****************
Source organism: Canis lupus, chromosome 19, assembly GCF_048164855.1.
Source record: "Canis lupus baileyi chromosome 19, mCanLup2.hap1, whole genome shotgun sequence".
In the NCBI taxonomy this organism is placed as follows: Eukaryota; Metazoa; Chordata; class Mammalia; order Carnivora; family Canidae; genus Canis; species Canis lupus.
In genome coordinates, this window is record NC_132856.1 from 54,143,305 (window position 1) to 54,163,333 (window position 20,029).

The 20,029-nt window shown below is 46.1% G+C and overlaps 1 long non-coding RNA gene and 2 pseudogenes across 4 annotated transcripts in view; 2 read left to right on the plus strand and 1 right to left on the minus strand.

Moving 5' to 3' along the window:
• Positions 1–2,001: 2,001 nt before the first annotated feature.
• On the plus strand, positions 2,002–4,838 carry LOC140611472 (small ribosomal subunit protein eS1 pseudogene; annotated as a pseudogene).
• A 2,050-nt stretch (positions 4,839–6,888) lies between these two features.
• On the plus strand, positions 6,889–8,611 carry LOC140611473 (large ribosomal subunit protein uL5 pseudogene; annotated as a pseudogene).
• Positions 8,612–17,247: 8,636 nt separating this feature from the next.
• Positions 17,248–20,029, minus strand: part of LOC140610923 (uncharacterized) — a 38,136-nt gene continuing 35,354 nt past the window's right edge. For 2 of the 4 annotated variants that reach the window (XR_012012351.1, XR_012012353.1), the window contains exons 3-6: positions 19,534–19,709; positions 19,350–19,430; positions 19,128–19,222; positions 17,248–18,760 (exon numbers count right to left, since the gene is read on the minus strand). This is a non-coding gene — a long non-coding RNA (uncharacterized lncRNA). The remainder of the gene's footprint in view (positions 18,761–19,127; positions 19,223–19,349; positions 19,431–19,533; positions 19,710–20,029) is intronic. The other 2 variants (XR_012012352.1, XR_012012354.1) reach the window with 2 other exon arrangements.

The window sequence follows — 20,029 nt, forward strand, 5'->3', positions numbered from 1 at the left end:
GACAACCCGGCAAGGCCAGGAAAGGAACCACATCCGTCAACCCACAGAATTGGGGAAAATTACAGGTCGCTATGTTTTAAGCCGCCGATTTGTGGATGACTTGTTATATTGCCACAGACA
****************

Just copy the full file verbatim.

Source organism: Canis lupus, chromosome 19, assembly GCF_048164855.1.
Source record: "Canis lupus baileyi chromosome 19, mCanLup2.hap1, whole genome shotgun sequence".
In the NCBI taxonomy this organism is placed as follows: Eukaryota; Metazoa; Chordata; class Mammalia; order Carnivora; family Canidae; genus Canis; species Canis lupus.
In genome coordinates, this window is record NC_132856.1 from 54,143,305 (window position 1) to 54,163,333 (window position 20,029).

The 20,029-nt window shown below is 46.1% G+C and overlaps 1 long non-coding RNA gene and 2 pseudogenes across 4 annotated transcripts in view; 2 read left to right on the plus strand and 1 right to left on the minus strand.

Moving 5' to 3' along the window:
• Positions 1–2,001: 2,001 nt before the first annotated feature.
• On the plus strand, positions 2,002–4,838 carry LOC140611472 (small ribosomal subunit protein eS1 pseudogene; annotated as a pseudogene).
• A 2,050-nt stretch (positions 4,839–6,888) lies between these two features.
• On the plus strand, positions 6,889–8,611 carry LOC140611473 (large ribosomal subunit protein uL5 pseudogene; annotated as a pseudogene).
• Positions 8,612–17,247: 8,636 nt separating this feature from the next.
• Positions 17,248–20,029, minus strand: part of LOC140610923 (uncharacterized) — a 38,136-nt gene continuing 35,354 nt past the window's right edge. For 2 of the 4 annotated variants that reach the window (XR_012012351.1, XR_012012353.1), the window contains exons 3-6: positions 19,534–19,709; positions 19,350–19,430; positions 19,128–19,222; positions 17,248–18,760 (exon numbers count right to left, since the gene is read on the minus strand). This is a non-coding gene — a long non-coding RNA (uncharacterized lncRNA). The remainder of the gene's footprint in view (positions 18,761–19,127; positions 19,223–19,349; positions 19,431–19,533; positions 19,710–20,029) is intronic. The other 2 variants (XR_012012352.1, XR_012012354.1) reach the window with 2 other exon arrangements.

The window sequence follows — 20,029 nt, forward strand, 5'->3', positions numbered from 1 at the left end:
GACAACCCGGCAAGGCCAGGAAAGGAACCACATCCGTCAACCCACAGAATTGGGGAAAATTACAGGTCGCTATGTTTTAAGCCGCCGATTTGTGGATGACTTGTTATATTGCCACAGACA